Instructor: William Gibson the John Converse Professor of Economics More . . .
This course examines the costs and benefits of manned and unmanned space exploration. We address the question of the economic and scientific opportunities afforded by space exploration, and the trade-offs involved with social programs on Earth. The central focus of the course is on the public policy question of the proper relationship between NASA as a government agency and the emerging private launch industry. Students will be introduced to a range of basic economic tools and concepts, such as opportunity costs, cost-benefit analysis, and public goods. The course will cover space vehicle technology, an introduction to orbital mechanics, and cutting-edge technologies such as carbon nanotube space elevators, scam jets, and solar sails. The Russian space program, successes and failures, is covered in some detail.
Requirements Satisfied: one Social Science course
Instructor: Catalina Vizcarra Associate Professor of Economics More . . .
Why is Latin America a relatively poor region in spite of its abundant natural resources? Why does the region have the most unequal distribution of income in the world, and why are there so many Hispanic immigrants in the United States? In this course we will discuss whether the roots of Latin America's relative underdevelopment lie in its colonial experience, in subsequent foreign intervention, or in misguided domestic economic policies. We will also learn about the benefits and challenges that the most recent wave of globalization poses to the more than 500 million Latin Americans. In the process of addressing these questions, students will be introduced to a number of economic theories central to the analysis of the development process.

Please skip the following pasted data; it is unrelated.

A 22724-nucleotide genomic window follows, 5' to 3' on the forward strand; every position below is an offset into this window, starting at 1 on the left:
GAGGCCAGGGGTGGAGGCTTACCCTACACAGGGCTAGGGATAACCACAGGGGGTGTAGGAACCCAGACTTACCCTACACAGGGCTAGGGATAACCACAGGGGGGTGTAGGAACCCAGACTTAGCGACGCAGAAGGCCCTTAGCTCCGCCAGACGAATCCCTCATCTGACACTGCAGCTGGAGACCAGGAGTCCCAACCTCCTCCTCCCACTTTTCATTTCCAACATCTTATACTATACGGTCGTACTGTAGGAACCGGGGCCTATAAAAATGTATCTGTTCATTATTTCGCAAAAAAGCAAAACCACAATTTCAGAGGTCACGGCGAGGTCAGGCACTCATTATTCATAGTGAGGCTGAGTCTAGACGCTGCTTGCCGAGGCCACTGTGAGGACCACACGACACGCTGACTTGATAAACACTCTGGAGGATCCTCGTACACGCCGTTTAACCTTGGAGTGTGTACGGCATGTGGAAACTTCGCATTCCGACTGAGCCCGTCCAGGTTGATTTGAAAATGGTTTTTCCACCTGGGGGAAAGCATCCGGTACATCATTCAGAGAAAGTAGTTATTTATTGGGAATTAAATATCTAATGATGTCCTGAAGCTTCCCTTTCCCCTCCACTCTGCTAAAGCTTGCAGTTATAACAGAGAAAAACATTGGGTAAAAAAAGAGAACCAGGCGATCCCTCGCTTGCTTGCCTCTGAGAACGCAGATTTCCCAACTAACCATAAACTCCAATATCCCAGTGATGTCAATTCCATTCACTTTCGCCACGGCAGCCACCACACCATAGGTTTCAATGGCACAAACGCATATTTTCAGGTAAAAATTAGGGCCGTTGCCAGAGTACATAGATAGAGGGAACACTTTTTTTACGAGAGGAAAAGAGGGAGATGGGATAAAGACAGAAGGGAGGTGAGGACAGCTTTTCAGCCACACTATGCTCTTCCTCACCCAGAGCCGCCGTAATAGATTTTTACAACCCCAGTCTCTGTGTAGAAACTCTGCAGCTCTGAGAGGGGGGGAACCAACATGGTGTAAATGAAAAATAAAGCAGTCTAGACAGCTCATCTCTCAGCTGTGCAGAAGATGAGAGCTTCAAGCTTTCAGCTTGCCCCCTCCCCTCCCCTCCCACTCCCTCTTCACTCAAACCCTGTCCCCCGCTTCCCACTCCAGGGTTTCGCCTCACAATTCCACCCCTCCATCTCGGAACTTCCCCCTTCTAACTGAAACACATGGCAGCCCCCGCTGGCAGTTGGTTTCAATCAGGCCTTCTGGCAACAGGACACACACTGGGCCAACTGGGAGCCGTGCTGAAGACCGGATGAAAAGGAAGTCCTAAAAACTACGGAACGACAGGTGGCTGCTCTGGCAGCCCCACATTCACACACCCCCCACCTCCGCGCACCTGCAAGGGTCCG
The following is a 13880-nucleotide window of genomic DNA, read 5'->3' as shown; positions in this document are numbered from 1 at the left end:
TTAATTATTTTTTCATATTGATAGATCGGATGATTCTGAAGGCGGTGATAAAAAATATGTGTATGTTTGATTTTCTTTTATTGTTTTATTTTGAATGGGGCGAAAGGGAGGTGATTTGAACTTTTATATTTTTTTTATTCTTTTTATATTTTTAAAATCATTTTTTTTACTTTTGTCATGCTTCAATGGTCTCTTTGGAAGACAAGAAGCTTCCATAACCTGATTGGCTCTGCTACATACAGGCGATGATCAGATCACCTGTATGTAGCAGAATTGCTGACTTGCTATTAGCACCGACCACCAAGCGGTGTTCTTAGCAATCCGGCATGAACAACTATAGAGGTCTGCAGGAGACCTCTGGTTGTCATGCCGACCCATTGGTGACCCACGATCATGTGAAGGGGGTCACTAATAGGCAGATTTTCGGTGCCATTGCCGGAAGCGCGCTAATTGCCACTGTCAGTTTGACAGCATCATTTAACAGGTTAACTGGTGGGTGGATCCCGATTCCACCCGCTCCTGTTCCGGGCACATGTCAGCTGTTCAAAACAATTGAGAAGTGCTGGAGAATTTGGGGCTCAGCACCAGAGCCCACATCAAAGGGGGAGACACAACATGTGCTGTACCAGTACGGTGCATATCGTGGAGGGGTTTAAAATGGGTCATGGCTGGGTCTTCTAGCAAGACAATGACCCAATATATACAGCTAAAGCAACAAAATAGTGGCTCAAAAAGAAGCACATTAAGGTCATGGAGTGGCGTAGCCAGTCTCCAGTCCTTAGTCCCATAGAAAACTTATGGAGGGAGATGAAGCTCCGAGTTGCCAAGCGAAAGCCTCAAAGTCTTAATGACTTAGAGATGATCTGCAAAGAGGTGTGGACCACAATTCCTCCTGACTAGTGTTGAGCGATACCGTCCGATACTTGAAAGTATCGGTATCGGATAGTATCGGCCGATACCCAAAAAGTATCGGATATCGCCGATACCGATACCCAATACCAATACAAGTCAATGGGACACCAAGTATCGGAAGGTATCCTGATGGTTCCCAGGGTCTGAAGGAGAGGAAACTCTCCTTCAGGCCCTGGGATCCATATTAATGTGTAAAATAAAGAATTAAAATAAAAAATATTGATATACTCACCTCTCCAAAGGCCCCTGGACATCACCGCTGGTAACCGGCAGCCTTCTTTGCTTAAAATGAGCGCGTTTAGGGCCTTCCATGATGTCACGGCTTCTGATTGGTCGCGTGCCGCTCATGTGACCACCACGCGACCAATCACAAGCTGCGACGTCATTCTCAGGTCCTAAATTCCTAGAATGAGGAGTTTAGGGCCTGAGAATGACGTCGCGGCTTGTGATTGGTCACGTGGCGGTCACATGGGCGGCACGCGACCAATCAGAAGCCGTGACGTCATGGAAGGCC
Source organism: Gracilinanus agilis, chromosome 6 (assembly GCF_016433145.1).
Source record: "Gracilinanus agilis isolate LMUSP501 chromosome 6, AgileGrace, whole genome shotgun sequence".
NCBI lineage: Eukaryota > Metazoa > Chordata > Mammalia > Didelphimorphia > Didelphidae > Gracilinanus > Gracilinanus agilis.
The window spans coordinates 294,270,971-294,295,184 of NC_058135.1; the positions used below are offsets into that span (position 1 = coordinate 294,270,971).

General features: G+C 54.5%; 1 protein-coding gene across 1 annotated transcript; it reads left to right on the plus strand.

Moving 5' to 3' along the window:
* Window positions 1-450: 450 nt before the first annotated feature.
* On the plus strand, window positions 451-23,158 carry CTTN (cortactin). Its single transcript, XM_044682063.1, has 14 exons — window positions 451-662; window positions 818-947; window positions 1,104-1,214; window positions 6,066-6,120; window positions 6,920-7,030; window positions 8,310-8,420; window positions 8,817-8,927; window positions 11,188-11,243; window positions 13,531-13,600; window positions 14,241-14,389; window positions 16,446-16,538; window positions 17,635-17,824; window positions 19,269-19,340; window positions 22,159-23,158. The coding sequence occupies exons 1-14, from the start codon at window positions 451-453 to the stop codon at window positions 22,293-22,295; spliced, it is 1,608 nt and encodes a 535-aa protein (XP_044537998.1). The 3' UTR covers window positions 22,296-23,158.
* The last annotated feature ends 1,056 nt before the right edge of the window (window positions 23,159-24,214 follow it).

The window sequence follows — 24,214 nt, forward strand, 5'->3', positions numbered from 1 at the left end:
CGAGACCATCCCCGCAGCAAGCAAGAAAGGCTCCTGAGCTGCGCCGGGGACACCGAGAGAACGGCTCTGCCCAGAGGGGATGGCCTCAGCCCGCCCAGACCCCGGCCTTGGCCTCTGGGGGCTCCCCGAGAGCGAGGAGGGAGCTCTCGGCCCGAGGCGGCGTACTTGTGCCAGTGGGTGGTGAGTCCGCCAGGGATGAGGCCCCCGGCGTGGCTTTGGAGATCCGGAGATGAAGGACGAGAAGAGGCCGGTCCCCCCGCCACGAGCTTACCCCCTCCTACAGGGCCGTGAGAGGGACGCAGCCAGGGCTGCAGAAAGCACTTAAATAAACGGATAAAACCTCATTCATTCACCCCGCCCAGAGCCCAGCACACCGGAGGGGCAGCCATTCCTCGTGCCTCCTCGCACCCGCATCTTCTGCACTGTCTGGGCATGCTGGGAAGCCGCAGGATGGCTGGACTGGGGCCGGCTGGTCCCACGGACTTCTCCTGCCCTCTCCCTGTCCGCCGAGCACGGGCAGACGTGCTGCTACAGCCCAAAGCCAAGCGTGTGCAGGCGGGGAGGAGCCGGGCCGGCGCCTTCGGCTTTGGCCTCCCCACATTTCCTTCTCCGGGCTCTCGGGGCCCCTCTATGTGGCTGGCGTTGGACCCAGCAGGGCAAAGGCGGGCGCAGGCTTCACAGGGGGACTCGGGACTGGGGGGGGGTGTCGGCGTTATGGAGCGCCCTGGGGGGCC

Requirements Satisfied: one Social Science course and a D2 non-European Cultures course
Instructor: Sara Solnick Associate Professor of Economics More . . .
In April 2014, UVM President Sullivan formed the President's Committee on Alcohol and Other Drugs (PCAOD) to investigate the negative effects of alcohol, marijuana, and other drug (AMOD) misuse on campus and to make recommendations that promote student health, safety, engagement, and success. Since then, the PCAOD has outlined the scope of the problem and issued an initial set of recommendations, some of which have already been adopted. However, a situation so deeply rooted and often reinforced in our society will not be changed easily or quickly. "Alcohol at UVM" is a Service-Learning course, in which we will review the scholarly literature on AMOD misuse among young adults and on college campuses, and then undertake research projects to assist the PCAOD in its work. These projects could take forms such as documenting successful programs at other institutions; conducting surveys or focus groups among UVM students; or creating materials to be used in educating students, faculty, and staff about the problem and strategies to address it. The work will be developed in order to meet the needs of the PCAOD, and projects will be guided and supervised in order to assist students in gaining skills in research and communication.
Requirements Satisfied: one Social Sciences course